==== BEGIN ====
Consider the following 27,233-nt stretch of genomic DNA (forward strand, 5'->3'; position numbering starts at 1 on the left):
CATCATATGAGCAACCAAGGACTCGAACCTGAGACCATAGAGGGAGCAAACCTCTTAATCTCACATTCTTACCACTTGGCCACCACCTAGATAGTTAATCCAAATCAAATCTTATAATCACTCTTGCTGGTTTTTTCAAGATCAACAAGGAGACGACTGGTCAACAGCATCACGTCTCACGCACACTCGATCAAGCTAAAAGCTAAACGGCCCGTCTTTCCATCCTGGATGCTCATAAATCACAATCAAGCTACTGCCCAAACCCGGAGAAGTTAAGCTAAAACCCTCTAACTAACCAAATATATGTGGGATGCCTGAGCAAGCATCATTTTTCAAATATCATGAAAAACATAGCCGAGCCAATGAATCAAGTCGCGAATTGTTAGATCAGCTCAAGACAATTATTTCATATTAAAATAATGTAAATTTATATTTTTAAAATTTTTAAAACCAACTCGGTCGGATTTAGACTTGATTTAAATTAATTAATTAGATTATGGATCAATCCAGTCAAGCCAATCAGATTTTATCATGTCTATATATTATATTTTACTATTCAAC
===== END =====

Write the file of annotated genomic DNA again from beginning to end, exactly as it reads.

Consider the following 27,233-nt stretch of genomic DNA (forward strand, 5'->3'; position numbering starts at 1 on the left):
CATCATATGAGCAACCAAGGACTCGAACCTGAGACCATAGAGGGAGCAAACCTCTTAATCTCACATTCTTACCACTTGGCCACCACCTAGATAGTTAATCCAAATCAAATCTTATAATCACTCTTGCTGGTTTTTTCAAGATCAACAAGGAGACGACTGGTCAACAGCATCACGTCTCACGCACACTCGATCAAGCTAAAAGCTAAACGGCCCGTCTTTCCATCCTGGATGCTCATAAATCACAATCAAGCTACTGCCCAAACCCGGAGAAGTTAAGCTAAAACCCTCTAACTAACCAAATATATGTGGGATGCCTGAGCAAGCATCATTTTTCAAATATCATGAAAAACATAGCCGAGCCAATGAATCAAGTCGCGAATTGTTAGATCAGCTCAAGACAATTATTTCATATTAAAATAATGTAAATTTATATTTTTAAAATTTTTAAAACCAACTCGGTCGGATTTAGACTTGATTTAAATTAATTAATTAGATTATGGATCAATCCAGTCAAGCCAATCAGATTTTATCATGTCTATATATTATATTTTACTATTCAAC